|Kahl, Stanislaw - Stass|
Submitted to: American Society for Experimental Biology and Medicine Proceedings
Publication Type: Peer Reviewed Journal
Publication Acceptance Date: 11/14/2000
Publication Date: N/A
Citation: N/A Interpretive Summary: Toxins in grasses infected with some molds and fungi cause diseases in cattle that result in reproductive failure, poor growth and a decreased resistance to infection. Some of the toxins made by the mold when it infects grasses like fescue have properties that boost the inflammatory response of cattle to infection. We studied how an analog of these toxins might be used to improve the disease response of cattle if challenged with this mold toxin. When we administered the drug ergotamine to cattle prior to giving a simulated infection, the ergotamine was successful in decreasing the severity of the inflammatory response. This data suggests that ergot drugs like ergotamine might be useful to prevent overt disease in cattle if administered prior to the exposure of the animal to the disease.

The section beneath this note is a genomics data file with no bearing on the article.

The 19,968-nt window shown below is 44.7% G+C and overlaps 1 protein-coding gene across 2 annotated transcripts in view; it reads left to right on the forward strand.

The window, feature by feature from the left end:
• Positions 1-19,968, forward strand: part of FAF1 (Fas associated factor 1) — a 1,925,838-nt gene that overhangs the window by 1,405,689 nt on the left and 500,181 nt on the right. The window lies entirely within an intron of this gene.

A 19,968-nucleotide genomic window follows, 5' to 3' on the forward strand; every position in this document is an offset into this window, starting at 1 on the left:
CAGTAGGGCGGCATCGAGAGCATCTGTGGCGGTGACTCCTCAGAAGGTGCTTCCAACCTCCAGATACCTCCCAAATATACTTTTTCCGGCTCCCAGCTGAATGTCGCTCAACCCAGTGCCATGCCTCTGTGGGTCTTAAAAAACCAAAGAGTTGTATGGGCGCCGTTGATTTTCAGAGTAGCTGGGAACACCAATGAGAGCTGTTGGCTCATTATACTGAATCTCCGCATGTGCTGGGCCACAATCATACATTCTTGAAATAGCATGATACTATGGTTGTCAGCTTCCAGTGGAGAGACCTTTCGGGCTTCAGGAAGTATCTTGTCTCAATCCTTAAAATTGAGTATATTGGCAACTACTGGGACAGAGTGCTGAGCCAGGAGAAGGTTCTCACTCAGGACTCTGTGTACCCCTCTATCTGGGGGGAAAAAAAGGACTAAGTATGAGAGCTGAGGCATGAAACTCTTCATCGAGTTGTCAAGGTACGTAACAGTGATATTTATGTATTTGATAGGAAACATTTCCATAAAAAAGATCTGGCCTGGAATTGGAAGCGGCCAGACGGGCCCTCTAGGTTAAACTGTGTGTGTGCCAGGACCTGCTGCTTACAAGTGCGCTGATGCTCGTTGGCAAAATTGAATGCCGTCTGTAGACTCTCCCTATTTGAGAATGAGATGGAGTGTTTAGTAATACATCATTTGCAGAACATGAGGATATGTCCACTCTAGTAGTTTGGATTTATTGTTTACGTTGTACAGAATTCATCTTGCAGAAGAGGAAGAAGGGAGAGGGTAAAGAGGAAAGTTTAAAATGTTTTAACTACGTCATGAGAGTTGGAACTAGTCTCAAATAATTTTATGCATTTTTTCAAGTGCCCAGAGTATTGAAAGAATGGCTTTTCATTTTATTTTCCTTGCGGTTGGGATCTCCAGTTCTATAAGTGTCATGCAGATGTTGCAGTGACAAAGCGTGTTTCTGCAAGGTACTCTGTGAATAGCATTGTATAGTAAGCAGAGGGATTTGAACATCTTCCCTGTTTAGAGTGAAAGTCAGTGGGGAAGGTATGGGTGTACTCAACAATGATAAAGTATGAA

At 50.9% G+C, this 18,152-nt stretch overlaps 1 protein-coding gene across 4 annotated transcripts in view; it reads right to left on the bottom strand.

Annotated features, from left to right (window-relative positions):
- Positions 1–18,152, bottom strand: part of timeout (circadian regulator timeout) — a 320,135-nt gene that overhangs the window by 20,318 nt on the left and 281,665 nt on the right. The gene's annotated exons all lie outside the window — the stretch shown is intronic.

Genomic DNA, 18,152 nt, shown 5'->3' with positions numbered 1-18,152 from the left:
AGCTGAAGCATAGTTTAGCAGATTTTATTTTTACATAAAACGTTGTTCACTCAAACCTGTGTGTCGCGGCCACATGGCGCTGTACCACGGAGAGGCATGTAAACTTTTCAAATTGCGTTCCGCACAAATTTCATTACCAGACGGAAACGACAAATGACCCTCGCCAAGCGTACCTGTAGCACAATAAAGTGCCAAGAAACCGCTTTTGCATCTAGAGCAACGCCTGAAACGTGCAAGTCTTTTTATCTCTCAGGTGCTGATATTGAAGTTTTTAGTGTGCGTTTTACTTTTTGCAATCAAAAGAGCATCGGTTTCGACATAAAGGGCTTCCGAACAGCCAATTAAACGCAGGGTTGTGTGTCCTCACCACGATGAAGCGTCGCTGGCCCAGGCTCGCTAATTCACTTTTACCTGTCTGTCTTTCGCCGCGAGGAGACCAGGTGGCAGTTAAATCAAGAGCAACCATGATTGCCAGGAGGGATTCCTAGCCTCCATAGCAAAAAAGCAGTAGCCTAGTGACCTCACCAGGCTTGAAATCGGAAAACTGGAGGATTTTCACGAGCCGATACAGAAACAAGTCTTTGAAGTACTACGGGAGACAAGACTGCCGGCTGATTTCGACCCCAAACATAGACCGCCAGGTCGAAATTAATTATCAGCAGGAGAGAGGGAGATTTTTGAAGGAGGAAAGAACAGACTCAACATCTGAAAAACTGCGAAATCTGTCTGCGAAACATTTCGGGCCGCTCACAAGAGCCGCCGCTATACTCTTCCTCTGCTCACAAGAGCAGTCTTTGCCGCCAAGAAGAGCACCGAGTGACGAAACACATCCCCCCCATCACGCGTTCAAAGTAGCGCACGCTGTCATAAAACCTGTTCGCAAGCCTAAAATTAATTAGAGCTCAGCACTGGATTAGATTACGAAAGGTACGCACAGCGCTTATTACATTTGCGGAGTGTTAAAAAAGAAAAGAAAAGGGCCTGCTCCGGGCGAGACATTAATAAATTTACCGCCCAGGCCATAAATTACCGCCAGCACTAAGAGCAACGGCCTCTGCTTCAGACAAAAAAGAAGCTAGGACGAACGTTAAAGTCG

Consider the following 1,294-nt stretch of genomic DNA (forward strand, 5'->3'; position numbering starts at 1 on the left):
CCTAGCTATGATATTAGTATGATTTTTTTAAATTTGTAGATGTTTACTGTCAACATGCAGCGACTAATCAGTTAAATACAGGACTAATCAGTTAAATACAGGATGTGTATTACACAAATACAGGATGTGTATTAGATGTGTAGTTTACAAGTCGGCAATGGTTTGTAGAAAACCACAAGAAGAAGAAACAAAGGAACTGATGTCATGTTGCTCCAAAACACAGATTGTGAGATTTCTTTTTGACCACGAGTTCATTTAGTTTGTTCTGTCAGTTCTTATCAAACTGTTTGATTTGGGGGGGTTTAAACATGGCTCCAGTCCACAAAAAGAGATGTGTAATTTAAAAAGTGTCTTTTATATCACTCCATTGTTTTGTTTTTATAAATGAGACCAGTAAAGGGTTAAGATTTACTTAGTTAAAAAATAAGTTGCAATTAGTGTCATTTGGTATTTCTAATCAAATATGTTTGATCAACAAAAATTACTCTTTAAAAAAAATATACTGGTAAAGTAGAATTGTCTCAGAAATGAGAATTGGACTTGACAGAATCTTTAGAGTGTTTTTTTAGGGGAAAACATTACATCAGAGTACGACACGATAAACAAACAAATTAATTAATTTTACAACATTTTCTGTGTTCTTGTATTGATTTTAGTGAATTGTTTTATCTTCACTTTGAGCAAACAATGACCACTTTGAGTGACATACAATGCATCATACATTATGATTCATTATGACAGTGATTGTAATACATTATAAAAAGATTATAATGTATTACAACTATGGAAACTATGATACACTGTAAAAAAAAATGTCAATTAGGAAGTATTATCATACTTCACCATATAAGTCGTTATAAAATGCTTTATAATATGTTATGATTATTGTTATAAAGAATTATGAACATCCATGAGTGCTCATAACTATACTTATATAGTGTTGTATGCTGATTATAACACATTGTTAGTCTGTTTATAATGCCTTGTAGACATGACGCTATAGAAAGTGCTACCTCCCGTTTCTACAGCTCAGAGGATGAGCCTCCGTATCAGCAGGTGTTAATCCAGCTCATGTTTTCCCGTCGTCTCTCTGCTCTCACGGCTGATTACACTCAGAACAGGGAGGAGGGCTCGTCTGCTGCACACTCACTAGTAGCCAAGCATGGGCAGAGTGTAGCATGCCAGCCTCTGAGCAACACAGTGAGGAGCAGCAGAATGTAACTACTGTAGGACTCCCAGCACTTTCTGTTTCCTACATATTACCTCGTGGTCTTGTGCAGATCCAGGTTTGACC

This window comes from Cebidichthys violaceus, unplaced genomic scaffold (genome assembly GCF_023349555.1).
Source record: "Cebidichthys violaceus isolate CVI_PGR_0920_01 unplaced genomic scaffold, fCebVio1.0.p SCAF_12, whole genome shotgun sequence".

Technical Abstract: The objective of this experiment was to investigate whether the ergot alkaloid, ergotamine (ET), an alkaloid used to model fescue toxicosis in cattle, modifies the response of cattle to endotoxin (LPS) challenge. Steers (n=16) were divided into the following treatment groups: control(C), ergotamine (ET), endotoxin (LPS), and ET + LPS. ET and ET + LPS groups received a single bolus injection of ET (40 micrograms/kg, bw) whereas C and LPS steers received a single bolus of injection vehicle. Thirty minutes after ET/vehicle administration, a single bolus of LPS (0.2 micrograms/kg, bw) was given. Blood was collected at various timepoints over 48 h. Endotoxin increased rectal temperature (RT) and circulating levels of TNF, cortisol, haptoglobin (Hp), and thromboxane B2 (TBX). The circulating Hp, TBX, and TNF responses were significantly blunted by ET. Ergotamine by itself, increased circulating cortisol and RT, whereas it decreased prolactin levels. Therefore, whereas the administration of LPS to steers resulted in the expected response, the combination of ET + LPS attenuated major effects of LPS alone. Thus acute administration of ET appeared to be anti-inflammatory as it decreased the inflammatory response to LPS, an effect likely driven at least in part by the ET-caused cortisol increases.